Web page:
asked John P. Holdren, director of the White House Office of Science and Technology Policy, five questions about the report and about plans by President Obama to intensify actions to rein in CO2 emissions and adapt to rising seas and other changes. Read more.
29 Apr 2014:
Exxon Mobil Arctic Project
Possibly At Risk Over Russia Sanctions
Exxon Mobil's development of a Russian Arctic oil project valued at nearly $900 billion is at risk following recent U.S. sanctions on Russian officials as a result of Ukraine's ongoing political crisis, Bloomberg News reports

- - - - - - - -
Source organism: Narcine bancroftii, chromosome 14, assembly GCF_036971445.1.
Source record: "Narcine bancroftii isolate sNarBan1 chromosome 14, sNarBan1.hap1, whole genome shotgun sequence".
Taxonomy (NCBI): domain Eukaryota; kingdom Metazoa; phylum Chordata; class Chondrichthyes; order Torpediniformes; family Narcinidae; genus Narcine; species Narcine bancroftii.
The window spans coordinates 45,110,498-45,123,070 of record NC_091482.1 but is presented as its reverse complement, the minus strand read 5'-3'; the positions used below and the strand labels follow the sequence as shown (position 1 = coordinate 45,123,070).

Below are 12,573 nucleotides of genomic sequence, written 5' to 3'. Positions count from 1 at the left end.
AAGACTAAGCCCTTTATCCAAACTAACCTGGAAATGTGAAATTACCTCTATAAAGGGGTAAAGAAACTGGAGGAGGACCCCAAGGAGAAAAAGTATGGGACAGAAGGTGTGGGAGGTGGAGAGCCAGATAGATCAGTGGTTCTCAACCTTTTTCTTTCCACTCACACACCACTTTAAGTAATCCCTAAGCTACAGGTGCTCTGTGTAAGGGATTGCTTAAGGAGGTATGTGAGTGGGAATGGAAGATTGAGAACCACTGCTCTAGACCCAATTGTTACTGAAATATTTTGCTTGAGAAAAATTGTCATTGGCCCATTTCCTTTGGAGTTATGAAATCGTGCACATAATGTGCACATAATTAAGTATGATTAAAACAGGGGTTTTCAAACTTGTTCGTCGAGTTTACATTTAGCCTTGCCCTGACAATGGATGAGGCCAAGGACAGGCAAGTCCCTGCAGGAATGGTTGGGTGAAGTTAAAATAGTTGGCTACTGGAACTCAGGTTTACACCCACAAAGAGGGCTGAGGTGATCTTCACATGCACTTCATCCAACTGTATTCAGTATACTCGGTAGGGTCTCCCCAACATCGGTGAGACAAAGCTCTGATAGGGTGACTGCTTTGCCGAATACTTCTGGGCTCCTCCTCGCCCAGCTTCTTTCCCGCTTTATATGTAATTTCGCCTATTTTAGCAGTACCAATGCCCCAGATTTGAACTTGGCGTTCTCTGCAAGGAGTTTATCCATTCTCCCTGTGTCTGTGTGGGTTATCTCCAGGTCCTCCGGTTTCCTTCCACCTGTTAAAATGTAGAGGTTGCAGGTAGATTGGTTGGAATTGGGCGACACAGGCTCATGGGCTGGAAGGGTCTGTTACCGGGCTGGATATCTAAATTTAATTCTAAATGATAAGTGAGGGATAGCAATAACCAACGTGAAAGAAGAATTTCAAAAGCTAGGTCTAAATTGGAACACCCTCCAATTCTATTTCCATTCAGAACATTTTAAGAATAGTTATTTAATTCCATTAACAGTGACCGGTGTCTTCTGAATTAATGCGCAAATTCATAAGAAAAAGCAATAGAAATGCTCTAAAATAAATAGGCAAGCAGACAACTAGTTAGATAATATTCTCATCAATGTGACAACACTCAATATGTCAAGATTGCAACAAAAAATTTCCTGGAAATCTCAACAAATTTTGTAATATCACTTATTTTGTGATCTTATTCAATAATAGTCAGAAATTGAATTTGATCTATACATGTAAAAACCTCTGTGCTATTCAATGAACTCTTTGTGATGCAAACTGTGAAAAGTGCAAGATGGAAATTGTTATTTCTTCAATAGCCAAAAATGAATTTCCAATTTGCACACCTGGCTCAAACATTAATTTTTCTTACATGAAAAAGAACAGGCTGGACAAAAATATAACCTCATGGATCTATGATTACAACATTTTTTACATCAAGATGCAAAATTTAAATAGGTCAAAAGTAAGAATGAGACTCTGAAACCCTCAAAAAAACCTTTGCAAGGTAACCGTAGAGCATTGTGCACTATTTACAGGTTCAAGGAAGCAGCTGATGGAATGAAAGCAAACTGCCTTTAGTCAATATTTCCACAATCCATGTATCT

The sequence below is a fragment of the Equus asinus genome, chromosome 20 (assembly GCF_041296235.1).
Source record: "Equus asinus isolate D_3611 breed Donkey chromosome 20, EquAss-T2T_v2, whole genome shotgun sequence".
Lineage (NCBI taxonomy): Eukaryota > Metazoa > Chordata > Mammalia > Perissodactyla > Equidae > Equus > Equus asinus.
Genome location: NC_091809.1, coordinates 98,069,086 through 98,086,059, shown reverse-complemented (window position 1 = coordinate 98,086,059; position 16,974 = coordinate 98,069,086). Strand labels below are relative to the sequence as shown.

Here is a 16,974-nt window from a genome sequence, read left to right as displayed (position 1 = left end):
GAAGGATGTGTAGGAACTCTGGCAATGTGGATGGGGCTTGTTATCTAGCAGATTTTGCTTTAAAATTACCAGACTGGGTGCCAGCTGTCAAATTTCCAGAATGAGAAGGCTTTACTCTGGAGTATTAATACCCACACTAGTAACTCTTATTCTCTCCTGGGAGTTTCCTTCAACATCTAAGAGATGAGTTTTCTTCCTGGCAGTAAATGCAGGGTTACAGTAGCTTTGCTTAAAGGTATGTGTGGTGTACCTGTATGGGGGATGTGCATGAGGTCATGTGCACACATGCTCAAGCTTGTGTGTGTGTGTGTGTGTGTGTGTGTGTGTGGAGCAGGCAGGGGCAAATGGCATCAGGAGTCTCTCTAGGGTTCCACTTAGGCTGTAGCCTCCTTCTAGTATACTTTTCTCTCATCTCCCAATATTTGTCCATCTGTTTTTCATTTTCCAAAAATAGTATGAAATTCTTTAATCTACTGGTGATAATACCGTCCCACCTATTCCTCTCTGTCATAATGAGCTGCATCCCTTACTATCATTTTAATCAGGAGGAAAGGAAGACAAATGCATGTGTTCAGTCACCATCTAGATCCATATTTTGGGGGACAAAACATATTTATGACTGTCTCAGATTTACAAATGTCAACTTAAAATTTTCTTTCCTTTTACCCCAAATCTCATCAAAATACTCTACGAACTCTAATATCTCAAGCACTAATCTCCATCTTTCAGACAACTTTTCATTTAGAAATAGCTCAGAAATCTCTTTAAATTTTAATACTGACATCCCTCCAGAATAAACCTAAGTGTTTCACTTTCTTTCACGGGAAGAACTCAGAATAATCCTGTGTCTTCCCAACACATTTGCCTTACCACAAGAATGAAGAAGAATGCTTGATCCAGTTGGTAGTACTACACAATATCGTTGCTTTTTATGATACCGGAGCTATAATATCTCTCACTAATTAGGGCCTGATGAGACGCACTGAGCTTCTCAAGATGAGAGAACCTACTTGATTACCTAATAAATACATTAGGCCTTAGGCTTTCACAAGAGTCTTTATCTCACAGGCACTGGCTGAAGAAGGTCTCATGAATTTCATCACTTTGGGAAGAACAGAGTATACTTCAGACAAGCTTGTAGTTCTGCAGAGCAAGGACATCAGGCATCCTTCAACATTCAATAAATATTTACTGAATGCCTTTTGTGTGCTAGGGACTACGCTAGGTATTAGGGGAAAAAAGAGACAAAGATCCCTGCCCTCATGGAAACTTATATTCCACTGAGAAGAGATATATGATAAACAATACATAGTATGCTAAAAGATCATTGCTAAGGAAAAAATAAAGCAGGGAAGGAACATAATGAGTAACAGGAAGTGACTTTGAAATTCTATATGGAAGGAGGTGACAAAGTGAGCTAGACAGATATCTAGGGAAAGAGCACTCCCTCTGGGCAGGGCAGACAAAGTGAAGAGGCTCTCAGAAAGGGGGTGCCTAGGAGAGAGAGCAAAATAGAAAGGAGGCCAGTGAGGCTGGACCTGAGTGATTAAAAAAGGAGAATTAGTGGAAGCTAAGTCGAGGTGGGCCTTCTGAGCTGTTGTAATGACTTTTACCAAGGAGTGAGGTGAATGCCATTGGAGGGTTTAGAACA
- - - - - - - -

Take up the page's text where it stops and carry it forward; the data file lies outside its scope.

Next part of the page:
. Exxon Mobil has partnered with the Russian state-controlled oil company OAO Rosneft to drill an oil-rich geological structure known as Universitetskaya, which contains an estimated 9 billion barrels of oil, valued at $900 billion at current market prices. Rosneft's CEO, Igor Sechin, a longtime member of Russian President Vladimir Putin's inner circle, was sanctioned by the U.S. yesterday, exposing the partnership with Exxon Mobil to additional scrutiny. Exxon Mobil and Rosneft are set to invest an estimated $600 million in drilling at the site in the Kara Sea, which would make the project Exxon's most expensive to-date. A U.S. Treasury official said yesterday that U.S. companies can still do business with Rosneft, but some analysts say Russian companies could become wary of working with Western corporations in the future. Exxon said last week that the project is on schedule.